1 upvote
Chad Hogan

I'm on the hunt for a new camera and weighing up my options just now.. I'm fairly new to the game though and a bit naive in all honesty! Is the EM5 much better than the Canon EOS 7D as this comparison...

suggests? What features make this camera great and what one would you go for?

Thanks, Chad

Comment edited 14 seconds after posting
1 upvote

Hi, I didn't see any answer yet, so I asume nobody saw your post yet. I'll try to help you (maybe you didn't choose yet). This comparison isn't very good in my opinion (for example, it compares 9 fps vs 8, but you have to take in account that is with fixed focus. With continuous focus is much slower and less accurate...). I had a 60 D (same sensor, and image quality as the 7D with different features) and I have now the EM-5. I can tell you it has some advantages (if you think smaller and cheaper very good lenses are important advantages; for me, it is essential), but you will have to sacrifice some speed and easyness of handling. The best way is to read the full review of both cameras and to determine what are YOUR priorities. Don't forget to look at the sample images, as the two cameras have different outputs and it's important if you don't like to spend time in post processing. You will find very nice and helpfull reviews on this site (in my opinion, one of the best). Good luck!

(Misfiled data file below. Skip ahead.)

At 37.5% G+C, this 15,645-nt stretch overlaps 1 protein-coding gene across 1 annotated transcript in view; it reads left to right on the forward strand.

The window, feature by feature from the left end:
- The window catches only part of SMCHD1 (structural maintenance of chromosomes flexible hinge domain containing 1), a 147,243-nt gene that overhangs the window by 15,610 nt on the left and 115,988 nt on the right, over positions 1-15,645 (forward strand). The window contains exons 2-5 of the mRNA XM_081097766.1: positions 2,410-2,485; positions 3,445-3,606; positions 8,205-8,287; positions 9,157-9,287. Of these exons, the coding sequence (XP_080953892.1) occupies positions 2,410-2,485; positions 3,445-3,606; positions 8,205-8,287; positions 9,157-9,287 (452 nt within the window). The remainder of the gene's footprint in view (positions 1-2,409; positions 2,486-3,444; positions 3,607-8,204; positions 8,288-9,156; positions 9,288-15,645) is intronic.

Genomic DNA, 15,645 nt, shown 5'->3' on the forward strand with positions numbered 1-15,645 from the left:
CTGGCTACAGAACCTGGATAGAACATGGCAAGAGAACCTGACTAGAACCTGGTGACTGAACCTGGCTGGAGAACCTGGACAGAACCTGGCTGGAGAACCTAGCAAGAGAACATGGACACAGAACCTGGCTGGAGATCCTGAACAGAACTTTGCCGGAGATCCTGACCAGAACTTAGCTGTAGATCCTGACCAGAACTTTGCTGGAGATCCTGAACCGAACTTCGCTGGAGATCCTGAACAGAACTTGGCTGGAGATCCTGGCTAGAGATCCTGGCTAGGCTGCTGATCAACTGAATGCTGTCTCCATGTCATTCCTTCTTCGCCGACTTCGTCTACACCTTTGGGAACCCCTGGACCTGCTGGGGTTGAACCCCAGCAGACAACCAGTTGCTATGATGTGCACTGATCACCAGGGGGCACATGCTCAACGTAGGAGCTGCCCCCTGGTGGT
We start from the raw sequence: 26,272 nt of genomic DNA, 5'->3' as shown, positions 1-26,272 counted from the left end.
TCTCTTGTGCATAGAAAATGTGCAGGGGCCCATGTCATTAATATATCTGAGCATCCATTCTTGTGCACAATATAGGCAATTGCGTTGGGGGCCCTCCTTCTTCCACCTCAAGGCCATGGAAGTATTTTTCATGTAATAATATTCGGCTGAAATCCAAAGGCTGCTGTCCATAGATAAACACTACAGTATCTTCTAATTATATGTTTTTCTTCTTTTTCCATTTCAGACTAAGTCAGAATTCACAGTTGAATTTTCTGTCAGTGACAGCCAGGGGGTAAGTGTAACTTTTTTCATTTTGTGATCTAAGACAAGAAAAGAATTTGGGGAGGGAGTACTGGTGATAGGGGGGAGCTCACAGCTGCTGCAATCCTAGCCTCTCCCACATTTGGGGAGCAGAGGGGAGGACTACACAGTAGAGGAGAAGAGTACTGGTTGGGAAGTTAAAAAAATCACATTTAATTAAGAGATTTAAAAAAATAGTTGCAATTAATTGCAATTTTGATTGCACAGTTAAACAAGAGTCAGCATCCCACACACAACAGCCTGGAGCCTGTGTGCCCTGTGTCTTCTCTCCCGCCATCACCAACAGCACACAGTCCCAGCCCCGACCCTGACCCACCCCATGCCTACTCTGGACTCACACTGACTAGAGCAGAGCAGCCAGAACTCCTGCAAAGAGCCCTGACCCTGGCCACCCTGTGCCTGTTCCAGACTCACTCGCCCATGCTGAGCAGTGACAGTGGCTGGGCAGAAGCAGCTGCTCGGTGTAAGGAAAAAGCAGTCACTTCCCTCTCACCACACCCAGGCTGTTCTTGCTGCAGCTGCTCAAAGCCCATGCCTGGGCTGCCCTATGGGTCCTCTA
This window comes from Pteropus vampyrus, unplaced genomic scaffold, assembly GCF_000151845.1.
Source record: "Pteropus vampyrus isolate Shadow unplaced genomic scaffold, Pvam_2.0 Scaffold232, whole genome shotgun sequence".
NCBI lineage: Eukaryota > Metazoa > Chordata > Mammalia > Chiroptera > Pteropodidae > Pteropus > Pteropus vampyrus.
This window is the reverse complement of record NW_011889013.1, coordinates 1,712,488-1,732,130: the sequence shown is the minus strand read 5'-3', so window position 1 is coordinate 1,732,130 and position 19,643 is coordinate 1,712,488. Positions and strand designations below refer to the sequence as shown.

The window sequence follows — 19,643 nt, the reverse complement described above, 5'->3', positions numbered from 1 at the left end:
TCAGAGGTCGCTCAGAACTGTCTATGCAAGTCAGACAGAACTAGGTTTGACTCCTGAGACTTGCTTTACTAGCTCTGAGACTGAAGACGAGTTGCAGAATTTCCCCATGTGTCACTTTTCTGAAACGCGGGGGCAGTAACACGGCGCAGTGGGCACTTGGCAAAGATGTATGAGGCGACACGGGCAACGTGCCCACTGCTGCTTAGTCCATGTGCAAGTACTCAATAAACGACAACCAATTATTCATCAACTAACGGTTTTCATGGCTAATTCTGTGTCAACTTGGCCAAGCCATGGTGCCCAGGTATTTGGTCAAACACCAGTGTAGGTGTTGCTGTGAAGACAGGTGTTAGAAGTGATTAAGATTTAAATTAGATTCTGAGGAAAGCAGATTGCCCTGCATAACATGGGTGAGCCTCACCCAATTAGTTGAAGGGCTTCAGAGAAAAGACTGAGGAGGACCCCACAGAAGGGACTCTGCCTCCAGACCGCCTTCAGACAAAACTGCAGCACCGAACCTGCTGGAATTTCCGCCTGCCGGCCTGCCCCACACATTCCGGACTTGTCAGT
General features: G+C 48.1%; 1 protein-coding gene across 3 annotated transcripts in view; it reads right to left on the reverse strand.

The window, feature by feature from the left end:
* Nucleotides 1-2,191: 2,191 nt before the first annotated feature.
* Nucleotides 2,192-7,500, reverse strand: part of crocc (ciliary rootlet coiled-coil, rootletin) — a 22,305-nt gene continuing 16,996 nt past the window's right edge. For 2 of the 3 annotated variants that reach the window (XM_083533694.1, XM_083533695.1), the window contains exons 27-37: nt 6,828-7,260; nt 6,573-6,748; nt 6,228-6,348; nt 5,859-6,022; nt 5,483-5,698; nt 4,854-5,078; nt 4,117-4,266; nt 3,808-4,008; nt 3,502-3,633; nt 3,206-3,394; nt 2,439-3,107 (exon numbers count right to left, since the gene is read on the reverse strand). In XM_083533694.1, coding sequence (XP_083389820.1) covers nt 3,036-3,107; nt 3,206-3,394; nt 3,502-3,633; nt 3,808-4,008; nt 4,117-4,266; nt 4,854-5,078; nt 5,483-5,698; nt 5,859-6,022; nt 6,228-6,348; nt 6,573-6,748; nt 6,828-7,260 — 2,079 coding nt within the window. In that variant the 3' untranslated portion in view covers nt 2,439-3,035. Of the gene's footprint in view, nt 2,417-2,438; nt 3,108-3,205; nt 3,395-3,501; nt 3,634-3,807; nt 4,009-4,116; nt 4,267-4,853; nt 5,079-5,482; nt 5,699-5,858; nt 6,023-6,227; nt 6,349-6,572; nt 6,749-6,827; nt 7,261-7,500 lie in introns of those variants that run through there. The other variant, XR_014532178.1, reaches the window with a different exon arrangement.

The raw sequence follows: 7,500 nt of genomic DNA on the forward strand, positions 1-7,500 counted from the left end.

I sold my 7D and lots of expensive L glass after buying the E-M5. The E-M5 is much smaller, it's images are sharper (no anti-aliasing filter), while the 7D has a very strong anti-aliasing filter (much stronger than any of the other Canon cameras with 18MP sensors) and the E-M5 has more dynamic range. It's also not nearly as prone to banding as the 7D is when pulling details from shadows. The 7D is a bit more ergonomic, but it's much larger, and it's lenses are significantly larger. And the reason i sold it is because it's so heavy. The E-M5 is very fast focusing, but for indoor sports (subjects moving towards or away from the camera) the 7D wins. Both cameras are metal bodied and weather sealed. Both have 4 channel, 3 group remote flash triggering. The E-M5 also has tilt screen and touch screen (touch point to focus and take image.)

Total comments: 12